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High-Density surface EMG for the investigation of myotonic discharges in subjects with myotonic dystrophy

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High-Density surface EMG for the investigation of myotonic discharges in subjects with myotonic dystrophy.

Rel. Marco Gazzoni, Alberto Botter, Elda Judica. Politecnico di Torino, Corso di laurea magistrale in Ingegneria Biomedica, 2019

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Myotonic dystrophy is a rare and slowly progressive neuromuscular disease caused by genetic defects. To date, two forms of myotonic dystrophy have been identified: myotonic dystrophy type 1 (DM1 or Steinert’s disease) and myotonic dystrophy type 2 (DM2 or PROMM). Myotonic dystrophy is characterized by progressive myopathy, muscle weakness, multiorgan failure involvement, and myotonia. Myotonia can be defined as excessive and prolonged muscle excitability and muscle contraction at rest, right after muscle percussion or at the end of the excitatory stimulus. It is possible to identify two forms of myotonia: clinical myotonia that consists in incomplete relaxation of muscle following either voluntary contraction or direct percussion, and electric myotonia that is an abnormal muscle fibre membrane electrical activity observed by needle EMG examination. Nowadays, needle electromyography is the gold standard to confirm the presence of myotonic discharges. Nevertheless, due to its invasiveness and limited detection volume, needle EMG present a number of drawbacks. The present study proposes to objectively characterize the phenomenon of myotonia in a population of patients affected by myotonic dystrophy in a non-invasive manner by means of the so-called high-density surface EMG (HDsEMG). This technique allows studying in a non-invasive way the peripheral and central properties of the neuromuscular system. The main aims are: a) to assess the involvement of specific muscles or muscle compartments of the forearm during myotonic discharges, b) to investigate motor units’ characteristics and recruitment in pathological and healthy patients . Six patients with myotonic dystrophy and 10 healthy controls underwent experimental examination. HDsEMG and force signals were acquired by means of a 96-electrode grid overlying the forearm flexor muscles and a handgrip dynamometer. According to the clinical tests used to elicit myotonic contraction, we studied EMG activity during and after hand closing. The subject was requested to perform three sets of contractions with 10-minute interval of rest between them. Each set consisted of 6 maximal voluntary isometric contractions, each lasting 3 seconds, with a 10-second rest period in between. Signals were processed to assess muscle recruitment and motor unit behaviour. Firstly, an algorithm for the detection of the activation instants was applied. Secondly, the single motor unit templates and discharges were extracted through an automated signal decomposition algorithm. Some indexes were extracted from the force signals, such as the relaxation time (indicating the time required for decline in force from 90% to 5% of the peak force after each contraction) and rise time (the time taken for the rising edge of the force profile to go from 5% to 90% of the maximum). According to the main hypothesis, patients showed longer relaxation times and rise times, as well as lower levels of muscle strength. The assessment of myotonic discharges through HDsEMG allowed the identification of the main muscles and muscle compartments involved in the prolonged muscle contraction and the pattern of motor units’ recruitment.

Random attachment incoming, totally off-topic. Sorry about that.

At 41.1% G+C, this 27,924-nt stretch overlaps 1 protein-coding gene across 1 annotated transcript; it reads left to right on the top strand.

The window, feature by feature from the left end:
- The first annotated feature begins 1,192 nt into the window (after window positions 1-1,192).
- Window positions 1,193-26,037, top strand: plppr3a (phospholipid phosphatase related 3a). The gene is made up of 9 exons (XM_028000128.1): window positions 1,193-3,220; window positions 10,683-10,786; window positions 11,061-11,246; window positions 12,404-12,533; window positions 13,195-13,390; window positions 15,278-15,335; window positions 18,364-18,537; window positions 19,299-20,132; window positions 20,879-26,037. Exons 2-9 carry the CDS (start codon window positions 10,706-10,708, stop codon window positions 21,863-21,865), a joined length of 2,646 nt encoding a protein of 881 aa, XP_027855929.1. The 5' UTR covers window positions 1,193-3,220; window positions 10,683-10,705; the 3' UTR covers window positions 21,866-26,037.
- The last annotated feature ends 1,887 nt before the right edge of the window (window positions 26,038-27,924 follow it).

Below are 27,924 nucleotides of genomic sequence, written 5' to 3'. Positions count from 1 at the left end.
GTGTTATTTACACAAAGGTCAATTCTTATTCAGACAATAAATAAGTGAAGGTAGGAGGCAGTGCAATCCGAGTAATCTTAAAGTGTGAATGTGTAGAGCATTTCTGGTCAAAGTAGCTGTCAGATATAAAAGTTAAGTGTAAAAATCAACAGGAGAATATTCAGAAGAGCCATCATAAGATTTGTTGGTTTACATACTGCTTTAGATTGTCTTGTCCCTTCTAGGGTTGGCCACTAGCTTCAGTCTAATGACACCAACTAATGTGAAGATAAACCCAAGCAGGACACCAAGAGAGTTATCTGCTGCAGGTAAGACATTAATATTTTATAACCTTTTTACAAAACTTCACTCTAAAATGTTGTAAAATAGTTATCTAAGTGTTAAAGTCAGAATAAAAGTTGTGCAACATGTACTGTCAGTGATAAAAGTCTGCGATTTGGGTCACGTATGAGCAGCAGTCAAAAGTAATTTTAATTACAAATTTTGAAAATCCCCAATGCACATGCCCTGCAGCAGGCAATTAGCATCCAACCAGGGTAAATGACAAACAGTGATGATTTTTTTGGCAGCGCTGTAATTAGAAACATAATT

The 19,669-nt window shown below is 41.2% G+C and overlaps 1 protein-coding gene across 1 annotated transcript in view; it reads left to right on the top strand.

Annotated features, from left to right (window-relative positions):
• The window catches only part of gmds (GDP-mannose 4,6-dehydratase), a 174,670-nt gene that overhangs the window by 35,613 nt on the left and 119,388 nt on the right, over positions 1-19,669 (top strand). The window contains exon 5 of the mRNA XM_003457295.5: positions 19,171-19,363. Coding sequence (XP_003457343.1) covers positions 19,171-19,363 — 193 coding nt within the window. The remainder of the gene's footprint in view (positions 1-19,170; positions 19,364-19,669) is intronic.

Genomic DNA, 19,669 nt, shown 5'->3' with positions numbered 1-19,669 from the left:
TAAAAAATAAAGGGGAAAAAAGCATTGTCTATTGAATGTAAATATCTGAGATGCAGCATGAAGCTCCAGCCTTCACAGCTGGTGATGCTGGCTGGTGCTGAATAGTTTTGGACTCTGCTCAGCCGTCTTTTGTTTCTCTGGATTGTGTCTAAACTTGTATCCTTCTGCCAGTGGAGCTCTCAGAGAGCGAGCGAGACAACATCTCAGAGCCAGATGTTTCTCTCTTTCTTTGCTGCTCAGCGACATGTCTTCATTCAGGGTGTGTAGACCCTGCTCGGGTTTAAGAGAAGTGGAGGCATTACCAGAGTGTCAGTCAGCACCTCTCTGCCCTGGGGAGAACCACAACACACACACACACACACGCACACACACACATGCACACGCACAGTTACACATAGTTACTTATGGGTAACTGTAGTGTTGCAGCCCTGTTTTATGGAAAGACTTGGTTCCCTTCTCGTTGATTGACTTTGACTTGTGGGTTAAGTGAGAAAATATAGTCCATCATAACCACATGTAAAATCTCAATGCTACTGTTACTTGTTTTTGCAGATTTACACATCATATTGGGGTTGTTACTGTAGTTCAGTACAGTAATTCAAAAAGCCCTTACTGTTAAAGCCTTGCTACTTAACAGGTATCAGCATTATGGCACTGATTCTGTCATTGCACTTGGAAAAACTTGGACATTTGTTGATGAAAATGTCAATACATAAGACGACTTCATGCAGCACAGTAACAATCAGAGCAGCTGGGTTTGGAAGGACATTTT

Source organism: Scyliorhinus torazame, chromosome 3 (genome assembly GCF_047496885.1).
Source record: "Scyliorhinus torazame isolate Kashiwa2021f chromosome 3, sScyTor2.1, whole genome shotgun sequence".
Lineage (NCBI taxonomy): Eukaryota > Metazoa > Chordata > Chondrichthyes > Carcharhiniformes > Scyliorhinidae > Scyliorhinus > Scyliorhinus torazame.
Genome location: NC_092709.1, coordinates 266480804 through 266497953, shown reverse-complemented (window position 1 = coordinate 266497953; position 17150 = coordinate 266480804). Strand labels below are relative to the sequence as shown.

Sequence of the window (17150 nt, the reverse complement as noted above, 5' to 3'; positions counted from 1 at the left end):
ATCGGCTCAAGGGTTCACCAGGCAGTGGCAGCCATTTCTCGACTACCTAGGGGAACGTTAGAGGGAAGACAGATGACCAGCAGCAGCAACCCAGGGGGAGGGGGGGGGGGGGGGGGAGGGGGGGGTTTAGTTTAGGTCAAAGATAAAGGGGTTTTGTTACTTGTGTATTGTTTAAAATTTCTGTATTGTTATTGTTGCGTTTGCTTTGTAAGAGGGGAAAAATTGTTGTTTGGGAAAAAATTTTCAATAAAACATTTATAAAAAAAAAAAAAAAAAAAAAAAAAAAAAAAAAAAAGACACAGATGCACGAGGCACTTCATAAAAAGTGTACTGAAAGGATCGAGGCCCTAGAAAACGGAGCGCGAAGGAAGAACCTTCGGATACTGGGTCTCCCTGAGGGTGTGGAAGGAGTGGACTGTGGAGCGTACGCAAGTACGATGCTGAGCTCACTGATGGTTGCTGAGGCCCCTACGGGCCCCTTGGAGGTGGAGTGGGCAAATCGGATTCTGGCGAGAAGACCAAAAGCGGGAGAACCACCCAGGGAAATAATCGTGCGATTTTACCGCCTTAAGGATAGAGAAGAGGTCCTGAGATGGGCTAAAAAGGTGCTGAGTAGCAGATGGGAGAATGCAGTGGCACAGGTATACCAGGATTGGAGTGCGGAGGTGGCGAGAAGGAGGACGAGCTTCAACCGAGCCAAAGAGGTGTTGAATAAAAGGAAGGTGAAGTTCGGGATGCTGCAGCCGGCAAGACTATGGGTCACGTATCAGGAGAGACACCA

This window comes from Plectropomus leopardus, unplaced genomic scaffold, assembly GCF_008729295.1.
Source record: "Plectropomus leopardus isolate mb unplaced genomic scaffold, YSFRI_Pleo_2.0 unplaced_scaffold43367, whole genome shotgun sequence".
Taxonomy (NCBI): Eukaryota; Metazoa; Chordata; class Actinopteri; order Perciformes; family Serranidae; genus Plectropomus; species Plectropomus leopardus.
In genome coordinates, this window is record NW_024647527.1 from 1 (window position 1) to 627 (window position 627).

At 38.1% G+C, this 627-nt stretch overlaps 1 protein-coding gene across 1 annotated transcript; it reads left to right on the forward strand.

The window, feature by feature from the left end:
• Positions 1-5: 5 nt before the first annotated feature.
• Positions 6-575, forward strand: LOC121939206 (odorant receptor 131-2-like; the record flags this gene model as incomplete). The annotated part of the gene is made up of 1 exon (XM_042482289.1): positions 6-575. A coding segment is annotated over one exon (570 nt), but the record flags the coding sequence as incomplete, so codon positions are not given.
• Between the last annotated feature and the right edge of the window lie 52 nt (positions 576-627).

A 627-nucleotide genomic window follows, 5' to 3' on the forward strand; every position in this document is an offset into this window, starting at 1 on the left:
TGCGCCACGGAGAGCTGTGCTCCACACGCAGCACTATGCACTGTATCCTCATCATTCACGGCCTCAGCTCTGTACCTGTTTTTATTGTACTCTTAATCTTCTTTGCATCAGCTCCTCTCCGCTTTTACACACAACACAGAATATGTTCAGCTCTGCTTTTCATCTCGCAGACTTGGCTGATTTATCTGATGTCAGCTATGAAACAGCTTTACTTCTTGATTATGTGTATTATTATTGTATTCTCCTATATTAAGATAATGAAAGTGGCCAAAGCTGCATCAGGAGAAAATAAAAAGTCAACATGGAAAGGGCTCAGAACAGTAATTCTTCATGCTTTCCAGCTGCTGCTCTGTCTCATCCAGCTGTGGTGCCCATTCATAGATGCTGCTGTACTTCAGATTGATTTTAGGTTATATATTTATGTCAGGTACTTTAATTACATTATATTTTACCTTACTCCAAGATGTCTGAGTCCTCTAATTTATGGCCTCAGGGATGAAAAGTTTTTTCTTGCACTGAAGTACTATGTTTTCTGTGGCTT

Relators: Marco Gazzoni, Alberto Botter, Elda Judica
Academic year: 2019/20
Publication type: Electronic
Number of Pages: 85
Corso di laurea: Corso di laurea magistrale in Ingegneria Biomedica
Classe di laurea: New organization > Master science > LM-21 - BIOMEDICAL ENGINEERING
Aziende collaboratrici: UNSPECIFIED
URI: http://webthesis.biblio.polito.it/id/eprint/12955
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